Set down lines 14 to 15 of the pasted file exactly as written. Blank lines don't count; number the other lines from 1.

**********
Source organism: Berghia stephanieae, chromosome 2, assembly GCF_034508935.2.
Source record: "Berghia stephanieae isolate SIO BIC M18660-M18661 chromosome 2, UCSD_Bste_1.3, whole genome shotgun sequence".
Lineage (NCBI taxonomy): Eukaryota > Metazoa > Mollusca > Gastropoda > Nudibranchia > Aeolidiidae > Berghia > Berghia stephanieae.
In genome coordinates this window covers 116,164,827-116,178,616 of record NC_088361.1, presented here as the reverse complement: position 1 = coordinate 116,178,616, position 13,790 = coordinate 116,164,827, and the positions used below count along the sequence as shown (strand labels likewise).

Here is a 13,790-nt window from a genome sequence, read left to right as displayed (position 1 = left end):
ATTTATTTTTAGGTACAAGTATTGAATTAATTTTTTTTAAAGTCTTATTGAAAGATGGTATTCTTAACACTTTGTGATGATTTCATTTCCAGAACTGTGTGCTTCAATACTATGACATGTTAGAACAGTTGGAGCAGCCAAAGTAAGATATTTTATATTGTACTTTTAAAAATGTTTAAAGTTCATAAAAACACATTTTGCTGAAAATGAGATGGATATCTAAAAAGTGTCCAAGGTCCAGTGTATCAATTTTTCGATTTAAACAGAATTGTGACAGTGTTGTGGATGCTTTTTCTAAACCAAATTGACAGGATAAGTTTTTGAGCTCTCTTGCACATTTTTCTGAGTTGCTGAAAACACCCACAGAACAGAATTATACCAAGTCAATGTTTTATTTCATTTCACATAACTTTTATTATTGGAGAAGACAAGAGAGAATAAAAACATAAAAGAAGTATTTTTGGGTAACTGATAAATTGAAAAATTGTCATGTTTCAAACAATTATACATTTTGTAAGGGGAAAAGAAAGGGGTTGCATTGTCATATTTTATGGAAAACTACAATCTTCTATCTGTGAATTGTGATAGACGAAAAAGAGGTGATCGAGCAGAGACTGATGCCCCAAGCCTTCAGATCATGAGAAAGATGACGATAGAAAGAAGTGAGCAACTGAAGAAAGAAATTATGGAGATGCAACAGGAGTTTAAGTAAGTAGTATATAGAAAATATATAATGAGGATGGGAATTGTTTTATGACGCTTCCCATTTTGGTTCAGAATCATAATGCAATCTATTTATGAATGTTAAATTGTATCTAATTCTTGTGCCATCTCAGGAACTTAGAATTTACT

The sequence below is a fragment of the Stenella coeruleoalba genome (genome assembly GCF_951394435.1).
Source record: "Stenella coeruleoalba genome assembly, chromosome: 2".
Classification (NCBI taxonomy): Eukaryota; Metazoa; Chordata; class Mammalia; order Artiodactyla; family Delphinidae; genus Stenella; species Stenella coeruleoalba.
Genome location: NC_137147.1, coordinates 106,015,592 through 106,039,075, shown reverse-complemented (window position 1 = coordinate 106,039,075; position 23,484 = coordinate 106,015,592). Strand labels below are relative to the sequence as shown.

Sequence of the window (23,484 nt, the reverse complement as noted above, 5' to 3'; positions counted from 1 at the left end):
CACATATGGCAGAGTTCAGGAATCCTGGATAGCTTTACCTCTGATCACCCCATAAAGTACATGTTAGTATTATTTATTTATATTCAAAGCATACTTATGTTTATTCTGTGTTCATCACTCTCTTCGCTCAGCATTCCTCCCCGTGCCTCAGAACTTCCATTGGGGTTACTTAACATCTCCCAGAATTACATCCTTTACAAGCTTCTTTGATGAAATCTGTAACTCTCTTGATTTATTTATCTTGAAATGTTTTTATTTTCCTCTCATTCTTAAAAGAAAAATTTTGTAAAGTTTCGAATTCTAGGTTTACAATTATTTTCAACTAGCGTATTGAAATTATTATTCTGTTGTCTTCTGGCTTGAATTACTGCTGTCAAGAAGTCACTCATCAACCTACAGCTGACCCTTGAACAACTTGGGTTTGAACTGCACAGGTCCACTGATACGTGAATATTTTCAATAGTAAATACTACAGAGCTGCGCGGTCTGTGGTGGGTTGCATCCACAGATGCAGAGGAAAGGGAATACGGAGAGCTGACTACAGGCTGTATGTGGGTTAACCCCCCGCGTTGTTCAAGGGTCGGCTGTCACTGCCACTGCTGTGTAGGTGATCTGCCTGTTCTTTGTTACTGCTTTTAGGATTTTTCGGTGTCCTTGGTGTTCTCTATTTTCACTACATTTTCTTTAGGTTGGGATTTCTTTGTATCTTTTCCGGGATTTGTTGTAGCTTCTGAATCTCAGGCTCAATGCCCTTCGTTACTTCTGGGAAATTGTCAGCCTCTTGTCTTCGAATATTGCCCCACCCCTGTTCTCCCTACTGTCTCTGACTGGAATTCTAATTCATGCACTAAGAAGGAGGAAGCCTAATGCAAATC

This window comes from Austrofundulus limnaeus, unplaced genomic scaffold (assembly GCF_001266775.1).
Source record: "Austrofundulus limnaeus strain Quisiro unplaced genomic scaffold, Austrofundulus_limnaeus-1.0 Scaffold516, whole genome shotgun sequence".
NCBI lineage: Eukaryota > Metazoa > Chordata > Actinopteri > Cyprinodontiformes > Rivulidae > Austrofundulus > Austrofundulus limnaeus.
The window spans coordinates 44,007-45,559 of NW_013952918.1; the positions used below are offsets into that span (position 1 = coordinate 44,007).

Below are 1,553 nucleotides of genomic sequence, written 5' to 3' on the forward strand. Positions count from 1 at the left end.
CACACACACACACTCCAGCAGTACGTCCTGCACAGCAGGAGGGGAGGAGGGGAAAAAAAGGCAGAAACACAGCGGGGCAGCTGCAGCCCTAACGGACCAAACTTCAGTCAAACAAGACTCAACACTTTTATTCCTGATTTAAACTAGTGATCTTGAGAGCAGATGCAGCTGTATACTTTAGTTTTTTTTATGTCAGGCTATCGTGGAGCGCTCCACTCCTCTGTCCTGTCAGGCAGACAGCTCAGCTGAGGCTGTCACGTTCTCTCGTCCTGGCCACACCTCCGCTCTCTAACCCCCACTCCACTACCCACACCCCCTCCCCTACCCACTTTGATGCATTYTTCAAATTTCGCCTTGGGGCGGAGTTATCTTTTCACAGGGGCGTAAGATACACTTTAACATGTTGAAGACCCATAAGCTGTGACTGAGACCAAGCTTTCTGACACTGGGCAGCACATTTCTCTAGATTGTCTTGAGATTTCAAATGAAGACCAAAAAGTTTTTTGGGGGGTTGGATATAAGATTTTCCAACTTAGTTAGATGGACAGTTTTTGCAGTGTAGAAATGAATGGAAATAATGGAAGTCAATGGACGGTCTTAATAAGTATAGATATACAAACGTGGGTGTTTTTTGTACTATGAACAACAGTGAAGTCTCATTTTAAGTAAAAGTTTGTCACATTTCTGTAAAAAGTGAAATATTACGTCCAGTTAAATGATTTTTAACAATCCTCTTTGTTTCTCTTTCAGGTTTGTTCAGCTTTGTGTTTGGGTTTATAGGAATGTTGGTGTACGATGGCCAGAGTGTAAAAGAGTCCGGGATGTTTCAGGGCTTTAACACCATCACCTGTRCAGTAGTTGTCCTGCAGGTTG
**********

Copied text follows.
Source record: "Austrofundulus limnaeus strain Quisiro unplaced genomic scaffold, Austrofundulus_limnaeus-1.0 Scaffold516, whole genome shotgun sequence".
NCBI lineage: Eukaryota > Metazoa > Chordata > Actinopteri > Cyprinodontiformes > Rivulidae > Austrofundulus > Austrofundulus limnaeus.